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ilsl: Real Pasta (No Cans Involved)

27 Jul

Ah yes, another month, another reason to pick on ole Dandy Sandy (aka I Loathe Sandra Lee). Many thanks to Joe and his evil friends for presenting him with the calendar that fuels our monthly stab at the Food Network‘s most useless “cooking” show.

This month’s dish came to me while I was home from work sick and laying on the couch. I was watching the excellent Food Network shows that cradle the noon-time hour like a perfect hot dog bun; Boy Meets Grill, Molto Mario, Sara’s Secrets, Paula’s Home Cooking and Everyday Italian, getting hungrier and hungrier. No matter what you think of these five celebrity chefs, on these shows they bring something to the table that’s useful to home cooks of all levels.

So how is this related to Dandy Sandy? Well, they kept showing her commercial. He grating voice, her useless tablescapes, her stupid matchy-matchy outfits, her lurid, technicolor “cocktails”. I was on the fence about what to have for lunch. Should I call for takeaway? Should I not move and just starve? Should I just eat the block of Gruyere moldering in the fridge because it would be easy? Oh look, there’s Sandra Lee, again. NO. I will not be like her! No matter how shitty I feel, I. Will. COOK!

And so cook I did. I boiled up the shells leftover from the blueberry pasta, tossed in gorgeous, halved Greenmarket grape tomatoes, harvested some basil from the plant on my windowsill, pulled out some Salem blue and asiago cheeses, added a few capers and finished it all with a healthy glug of my extra special Croatian olive oil. It was delicious, comforting and soul satisfyingly easy. And, most importantly? Not a can in sight. (Okay, there was a jar for the capers, but seriously people, you can’t expect me to make my own capers too!).

So, of the ingredients in this months I Loathe Sandra Lee “recipe”; sour cream, McCormack curry powder, Dole pineapple chunks, an avocado, an apple and bowtie pasta; I used only one, and I used the “wrong” shape to boot! How’s that make me feel? Great!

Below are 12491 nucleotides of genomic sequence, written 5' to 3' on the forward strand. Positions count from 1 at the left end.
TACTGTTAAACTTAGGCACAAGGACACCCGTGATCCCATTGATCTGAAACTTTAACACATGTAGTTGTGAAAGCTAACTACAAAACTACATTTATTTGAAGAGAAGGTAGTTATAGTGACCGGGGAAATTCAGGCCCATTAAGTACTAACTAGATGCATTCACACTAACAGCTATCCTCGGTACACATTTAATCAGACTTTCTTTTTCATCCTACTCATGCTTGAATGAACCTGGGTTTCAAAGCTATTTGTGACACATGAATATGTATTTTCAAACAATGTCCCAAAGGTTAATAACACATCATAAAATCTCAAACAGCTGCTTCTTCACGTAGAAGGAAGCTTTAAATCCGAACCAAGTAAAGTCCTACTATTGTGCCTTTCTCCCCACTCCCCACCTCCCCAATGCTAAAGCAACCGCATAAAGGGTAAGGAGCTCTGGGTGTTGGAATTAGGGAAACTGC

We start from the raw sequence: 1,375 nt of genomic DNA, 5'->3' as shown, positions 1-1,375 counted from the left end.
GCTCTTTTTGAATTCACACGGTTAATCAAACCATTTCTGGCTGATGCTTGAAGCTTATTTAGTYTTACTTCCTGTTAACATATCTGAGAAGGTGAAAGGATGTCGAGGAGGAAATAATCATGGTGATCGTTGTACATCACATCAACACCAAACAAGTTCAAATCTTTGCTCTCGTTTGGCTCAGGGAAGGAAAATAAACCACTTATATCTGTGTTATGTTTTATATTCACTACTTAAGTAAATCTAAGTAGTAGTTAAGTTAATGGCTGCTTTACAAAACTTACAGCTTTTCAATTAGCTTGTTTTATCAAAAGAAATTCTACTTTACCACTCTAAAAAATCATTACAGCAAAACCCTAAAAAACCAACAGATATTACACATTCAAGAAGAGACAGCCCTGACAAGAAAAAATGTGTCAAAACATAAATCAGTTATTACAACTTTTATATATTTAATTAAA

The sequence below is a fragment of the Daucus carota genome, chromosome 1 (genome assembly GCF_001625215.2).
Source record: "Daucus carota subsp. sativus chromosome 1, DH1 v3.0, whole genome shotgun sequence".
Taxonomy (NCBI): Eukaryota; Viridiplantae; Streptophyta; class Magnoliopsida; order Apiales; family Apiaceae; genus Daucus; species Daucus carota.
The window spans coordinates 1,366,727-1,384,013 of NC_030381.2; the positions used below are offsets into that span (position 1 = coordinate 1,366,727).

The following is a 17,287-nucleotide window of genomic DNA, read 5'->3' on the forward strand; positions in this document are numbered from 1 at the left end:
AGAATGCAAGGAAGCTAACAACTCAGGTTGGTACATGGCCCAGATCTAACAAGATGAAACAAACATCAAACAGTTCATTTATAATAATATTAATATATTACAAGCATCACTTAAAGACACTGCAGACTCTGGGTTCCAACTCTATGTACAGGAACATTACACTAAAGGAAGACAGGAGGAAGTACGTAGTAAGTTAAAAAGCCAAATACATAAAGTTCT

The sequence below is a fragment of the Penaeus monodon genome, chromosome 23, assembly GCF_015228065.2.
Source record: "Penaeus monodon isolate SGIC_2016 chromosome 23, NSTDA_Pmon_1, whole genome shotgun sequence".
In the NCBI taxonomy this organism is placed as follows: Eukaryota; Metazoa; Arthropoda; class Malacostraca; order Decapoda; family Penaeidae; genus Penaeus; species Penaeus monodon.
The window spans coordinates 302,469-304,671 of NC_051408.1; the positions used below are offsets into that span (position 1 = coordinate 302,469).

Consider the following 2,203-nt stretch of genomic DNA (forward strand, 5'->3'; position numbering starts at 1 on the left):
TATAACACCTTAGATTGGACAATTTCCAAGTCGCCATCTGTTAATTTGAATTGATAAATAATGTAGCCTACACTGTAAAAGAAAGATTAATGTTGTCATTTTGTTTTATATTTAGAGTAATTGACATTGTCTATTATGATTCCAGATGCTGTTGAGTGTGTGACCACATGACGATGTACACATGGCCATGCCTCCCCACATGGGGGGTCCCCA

I’m posting this early as I’m headed up to the ‘dacks for a few days with my family, and you know what? This means there’s still time for all of you guys out there to enter!

Just make something real from one (or none) of the ingredients listed above, post it, and then email the link to: joe AT foodienyc DOT com by July 31st! Happy REAL cooking ya’ll!

heirloom·modern: Snow Almonds

25 Jul

After making Cold Almond soup, we had a lot of almonds left over. Most people see them as the perfect snack food. I am not one of those people (whereas the boy most certainly is). In fact, I don’t like nuts all that much at all.

I’ll eat the odd filbert. (Excuse me, hazelnut. But isn’t it just so much more fun to say filbert?) I’ll eat peanuts, but never peanut butter. (Yes, I know peanuts are legumes). Every now and then, I’ll nibble on a flavored pistachio, but never, ever will I eat brazil nuts, or walnuts, or ugh, cashews. Seriously, I just don’t like nuts.

But these nuts, yes, these I like. In fact, I’ve come to crave them. They’re silky and salty and cold, the perfect snack after a long, hot walk around the city.

The recipe comes from Bert Greene’s Kitchen Bouquets, the same place I got the idea for making Basil scented bevandas. This is one helluva cookbook. Bert, who is my new cooking companion (sorry Nigel) says, “These almonds are most salubrious to the palate even with the frostiest martini a host can provide.” Amen!

Mr. Greene borrowed this recipe from The Art of Turkish Cooking by Neset Eren and so now I’m borrowing it from him and giving it to you as my third installment of heirloom·modern. Bert says, “Although I amended Ms. Eren’s original dictum with a grain or two of salt, the dish is otherwise traditionally Ottoman.” In Turkey, these nuts were served on ice with no additional garnish. Bert, it seems, liked a dusting of fine salt on these, I’m assuming, to help whet the appetite for a second martini. Amen!

It seemed only right to adapt Mr. Greene’s recipe a bit, since he adapted Ms. Eren’s. Since I’m not serving these all at once at a fancy cocktail party on a bed of ice, I have deleted his step of soaking the nuts in unsalted water for one day before serving. Instead they remain happily in my fridge in a nice salty brine which I change every couple of days. They keep getting plumper and plumper and just ever so slightly more salty. But they are constantly delicious! I hope you try them and enjoy them as much as we are.

Head below the jump for the recipe for Bert Greene’s delectable Snow Almonds.
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Oh Give Me A Home…

24 Jul

Where the buffalo roam. And the carrots are all gilded and sweeeeeet!

Okay, sorry, no more singing. I realize this is my entry for the monthly wine and food pairing event Combinations and not a spaghetti western. But seriously folks, I have a new addiction. Bison.